I can guarantee you many of my Irish migrant ancestors did not associate with mother England, but as Gaelic speakers from Gaelic cultural backgrounds and identities.  In case you don’t know that history, google will serve you well.  So stripping people of their names (for themselves or their places) that they assume because they have personal meaning or as part of Indigenous or non-white-Anglo-Saxon-Christian values is a way to take away their autonomy or personal power.  Renaming turns people and places into objects of governance – taking away personal and cultural sovereignty in powerful ways and often accompanied by acts of violence.

People that insist you have one name, for a place or a person, have internalised the view that the only legitimate name is one that is agreed upon by an arbitrary belief in “government authority”.   That personal identities must be subject to government control.   It’s a kind of neo-fascism of sorts, attached to ideas of capitalism largely.

I find these people to considerably lack imagination.  Or a sense of humour.  And to be on a power trip usually.  And just plain fucking boring.

The irony is, they can sometimes be people who’ve been affected by colonial or oppressive regimes themselves (either in their own cultures or personal lives).  Fear drives this notion that personal identity must be fixed and not fluid and certainly not autonomous and must be controlled by the state.   Fear that they will be subjected to what their ancestors were subjected to.  So they conform to conservative cognitive dissonance about identity politics and become generic socio-political clones.

Renaming “other” people as a form of control of physical bodies, particularly if assigned female at birth.  No where is this quite as visible in the world of reproductive and sexual rights.  An obvious one is the drama some people are creating about sex (male or female) on birth certificates to see the control of bodies by the state. I heard someone say “how will you know what sex someone is on their drivers licence if it’s not on the birth certificate or can be changed”. For fuck’s sake, as if your sex organs determine how you drive a car (although I believe there are still people around who still believe women are worse drivers, but that is a post for another day. Or a PhD in sexist bullshit). It is totally irrelevant but the power trippers of the world still think it is.

A subtler example is the shit-awful practice of taking on a person assigned male at birth’s name because you married them.  What a load of crock.  Women then become owned objects of the man by proxy.  The practice of maiden/married name is relatively new and many cultures have never practiced it.  Again it’s the product of some uptight fucking British monarchs obsessed with world domination and religious pontification (and certainly excluding pagan religions).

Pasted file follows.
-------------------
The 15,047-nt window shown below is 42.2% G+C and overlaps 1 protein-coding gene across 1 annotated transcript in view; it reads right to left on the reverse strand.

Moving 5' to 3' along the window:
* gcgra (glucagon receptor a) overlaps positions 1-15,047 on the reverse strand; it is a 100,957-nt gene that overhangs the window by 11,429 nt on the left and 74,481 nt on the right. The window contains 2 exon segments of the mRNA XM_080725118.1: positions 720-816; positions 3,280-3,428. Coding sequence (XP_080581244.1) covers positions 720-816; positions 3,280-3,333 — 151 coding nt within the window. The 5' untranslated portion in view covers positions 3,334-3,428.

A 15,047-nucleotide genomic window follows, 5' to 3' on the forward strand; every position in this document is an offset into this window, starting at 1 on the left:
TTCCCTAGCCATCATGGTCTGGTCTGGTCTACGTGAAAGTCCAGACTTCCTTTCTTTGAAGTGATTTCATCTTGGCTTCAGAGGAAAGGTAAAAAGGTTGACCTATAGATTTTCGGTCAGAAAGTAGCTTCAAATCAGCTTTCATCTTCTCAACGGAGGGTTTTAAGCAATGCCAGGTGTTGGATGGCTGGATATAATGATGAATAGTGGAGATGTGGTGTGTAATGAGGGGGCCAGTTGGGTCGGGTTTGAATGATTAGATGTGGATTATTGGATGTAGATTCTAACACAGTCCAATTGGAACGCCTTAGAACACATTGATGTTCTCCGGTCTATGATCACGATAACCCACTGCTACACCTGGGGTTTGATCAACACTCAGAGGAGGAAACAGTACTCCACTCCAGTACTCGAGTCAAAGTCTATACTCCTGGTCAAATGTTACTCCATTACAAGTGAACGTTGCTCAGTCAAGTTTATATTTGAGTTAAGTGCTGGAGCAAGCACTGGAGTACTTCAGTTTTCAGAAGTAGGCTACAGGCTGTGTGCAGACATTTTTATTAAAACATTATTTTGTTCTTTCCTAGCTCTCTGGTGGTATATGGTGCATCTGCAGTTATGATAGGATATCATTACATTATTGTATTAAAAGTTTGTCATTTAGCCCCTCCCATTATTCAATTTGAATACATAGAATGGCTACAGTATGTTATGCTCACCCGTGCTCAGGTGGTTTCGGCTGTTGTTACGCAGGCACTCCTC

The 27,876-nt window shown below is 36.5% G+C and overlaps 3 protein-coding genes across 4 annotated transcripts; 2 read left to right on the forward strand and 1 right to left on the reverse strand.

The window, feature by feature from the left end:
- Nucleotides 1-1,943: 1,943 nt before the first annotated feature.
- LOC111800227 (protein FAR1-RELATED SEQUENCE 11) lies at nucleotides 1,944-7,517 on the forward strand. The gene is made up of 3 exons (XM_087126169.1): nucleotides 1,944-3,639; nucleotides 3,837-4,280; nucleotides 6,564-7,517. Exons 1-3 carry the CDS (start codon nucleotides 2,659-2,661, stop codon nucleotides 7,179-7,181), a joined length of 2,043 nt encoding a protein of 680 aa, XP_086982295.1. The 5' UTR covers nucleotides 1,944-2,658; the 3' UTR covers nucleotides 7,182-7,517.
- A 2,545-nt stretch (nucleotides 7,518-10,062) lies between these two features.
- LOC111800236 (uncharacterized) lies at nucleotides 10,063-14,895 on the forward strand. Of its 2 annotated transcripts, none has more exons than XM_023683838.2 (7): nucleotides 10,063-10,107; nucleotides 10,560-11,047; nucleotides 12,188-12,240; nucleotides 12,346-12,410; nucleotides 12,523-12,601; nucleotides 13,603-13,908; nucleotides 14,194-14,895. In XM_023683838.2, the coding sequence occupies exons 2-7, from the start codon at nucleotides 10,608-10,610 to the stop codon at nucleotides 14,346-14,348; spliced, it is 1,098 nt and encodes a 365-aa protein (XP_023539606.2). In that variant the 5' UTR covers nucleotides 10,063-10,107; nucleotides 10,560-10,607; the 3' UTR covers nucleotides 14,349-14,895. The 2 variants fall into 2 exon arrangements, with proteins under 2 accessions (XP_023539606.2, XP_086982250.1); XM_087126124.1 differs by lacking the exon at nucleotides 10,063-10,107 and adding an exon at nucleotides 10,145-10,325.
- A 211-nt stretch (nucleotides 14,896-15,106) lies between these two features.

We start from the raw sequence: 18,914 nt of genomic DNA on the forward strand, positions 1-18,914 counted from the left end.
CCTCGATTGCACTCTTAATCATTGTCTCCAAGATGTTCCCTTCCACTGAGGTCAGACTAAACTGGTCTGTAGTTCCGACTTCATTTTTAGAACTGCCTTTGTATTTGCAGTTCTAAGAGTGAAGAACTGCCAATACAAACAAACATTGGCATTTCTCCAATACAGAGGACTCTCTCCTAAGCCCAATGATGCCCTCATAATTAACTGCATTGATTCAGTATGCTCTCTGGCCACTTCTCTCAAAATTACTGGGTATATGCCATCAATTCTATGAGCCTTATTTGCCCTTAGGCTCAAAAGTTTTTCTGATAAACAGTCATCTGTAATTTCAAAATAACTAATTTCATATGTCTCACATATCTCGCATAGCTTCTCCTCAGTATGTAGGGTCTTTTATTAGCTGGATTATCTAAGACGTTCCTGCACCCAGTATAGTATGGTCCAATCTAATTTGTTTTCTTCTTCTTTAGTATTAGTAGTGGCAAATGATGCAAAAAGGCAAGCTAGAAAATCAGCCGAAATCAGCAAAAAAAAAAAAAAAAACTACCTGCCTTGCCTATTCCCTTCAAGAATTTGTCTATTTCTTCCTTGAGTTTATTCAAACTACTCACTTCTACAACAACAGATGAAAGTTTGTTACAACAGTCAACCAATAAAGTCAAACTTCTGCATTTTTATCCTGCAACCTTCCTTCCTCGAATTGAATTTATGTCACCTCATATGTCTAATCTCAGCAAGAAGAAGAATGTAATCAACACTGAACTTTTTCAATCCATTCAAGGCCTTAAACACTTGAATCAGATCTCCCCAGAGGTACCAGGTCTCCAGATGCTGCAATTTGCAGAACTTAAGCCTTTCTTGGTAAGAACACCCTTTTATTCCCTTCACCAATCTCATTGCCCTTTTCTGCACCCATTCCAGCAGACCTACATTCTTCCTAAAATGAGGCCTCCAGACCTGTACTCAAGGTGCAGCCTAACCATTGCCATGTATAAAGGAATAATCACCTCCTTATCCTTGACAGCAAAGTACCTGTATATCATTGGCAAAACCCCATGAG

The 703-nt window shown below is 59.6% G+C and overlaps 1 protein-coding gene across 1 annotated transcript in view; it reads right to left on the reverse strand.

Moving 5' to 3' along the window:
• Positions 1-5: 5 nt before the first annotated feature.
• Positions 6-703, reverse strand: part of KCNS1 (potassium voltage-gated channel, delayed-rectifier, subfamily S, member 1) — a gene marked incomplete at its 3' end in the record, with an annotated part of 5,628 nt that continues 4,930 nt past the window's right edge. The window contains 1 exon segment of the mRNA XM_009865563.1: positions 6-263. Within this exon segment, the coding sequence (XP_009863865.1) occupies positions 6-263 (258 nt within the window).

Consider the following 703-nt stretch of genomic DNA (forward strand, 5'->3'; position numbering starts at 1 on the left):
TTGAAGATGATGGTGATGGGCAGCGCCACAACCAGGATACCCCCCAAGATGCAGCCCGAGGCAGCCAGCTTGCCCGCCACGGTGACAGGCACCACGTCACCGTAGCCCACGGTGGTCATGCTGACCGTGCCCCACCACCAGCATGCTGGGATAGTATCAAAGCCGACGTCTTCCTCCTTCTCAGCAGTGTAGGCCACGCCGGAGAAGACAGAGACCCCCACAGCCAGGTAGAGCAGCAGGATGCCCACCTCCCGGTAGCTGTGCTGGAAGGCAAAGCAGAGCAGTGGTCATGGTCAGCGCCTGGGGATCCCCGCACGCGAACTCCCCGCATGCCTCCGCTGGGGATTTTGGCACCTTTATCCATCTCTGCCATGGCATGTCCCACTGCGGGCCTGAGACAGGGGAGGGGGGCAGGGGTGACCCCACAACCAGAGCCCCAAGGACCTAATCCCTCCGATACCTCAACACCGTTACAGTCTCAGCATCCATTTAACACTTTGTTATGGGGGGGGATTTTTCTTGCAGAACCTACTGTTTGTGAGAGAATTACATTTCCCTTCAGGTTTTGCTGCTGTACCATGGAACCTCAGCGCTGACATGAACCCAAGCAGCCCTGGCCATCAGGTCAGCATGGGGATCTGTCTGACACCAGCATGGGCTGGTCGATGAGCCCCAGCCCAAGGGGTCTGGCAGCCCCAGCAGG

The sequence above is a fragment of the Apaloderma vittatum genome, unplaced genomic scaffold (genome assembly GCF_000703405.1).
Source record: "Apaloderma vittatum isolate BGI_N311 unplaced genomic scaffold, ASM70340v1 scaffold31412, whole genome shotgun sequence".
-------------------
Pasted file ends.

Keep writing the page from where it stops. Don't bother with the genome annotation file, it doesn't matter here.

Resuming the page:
The marriage licence or the institutions of marriage vary in application all around the world and modern marriage and divorce are, products of the 14th century.  Sorry folks, but we’ve been anatomically modern for 100 000 odd years, so these new “laws” are capitalist hodge-podge and not set in the stone of humanity at all.

I understand some people still practice this and hold it dear.  You can have it.  Have it all!

Just. hold. it. the. fuck. away. from. me. dear.

As for the convenience myth for taking your partner’s name – convenient for who? Who benefits from the giving away of your identity to someone else? There is no legal reason to change your name to the same name as the person with a penis you just shackled yourself to.  Children are not going to be confused, they will be adaptable.

You will cope with having separate ID documents.  The only person it is convenient for is a bunch of stuffy bureaucrats and bankers who are too lazy to treat you, your significant other and children as human beings (and not just as sources of taxation revenue).

Stage names and nom de plumes are explicit ways to mock the above acts of oppression and our cultural  acceptance of them.  They are ways we reclaim the fact that our identities are our own, not that of the state.  They are often held by people who are marginalised or ostracised for their culture, history, sexuality, skin colour or political associations.  Freddie Mercury. Need I say more? Whoops, sorry that’s my obsession, but there are many more examples.

There is some protection from discrimination in a stage name from our ‘day jobs’ often as well.  For all the reasons above – and for me, being as Queer as I actually am on stage is freedom.  And sorry, but a name for purposes of enhancing performance and protecting myself from the discrimination of a workplace is not a crime – but a freedom.

And if anyone else rides on that freedom removing high horse trying to bring their own version of shitsville into my life and have a problem with me having a stage name… then they can get down off that horse now.

How I practice my art and creativity and what name is attached to that? If that is a problem to them; they can fuck off, and when they have fucked off, fuck off some more. And go read this when they’ve fucked off far away from me – https://www.humanrights.gov.au/our-work/rights-and-freedoms/freedom-association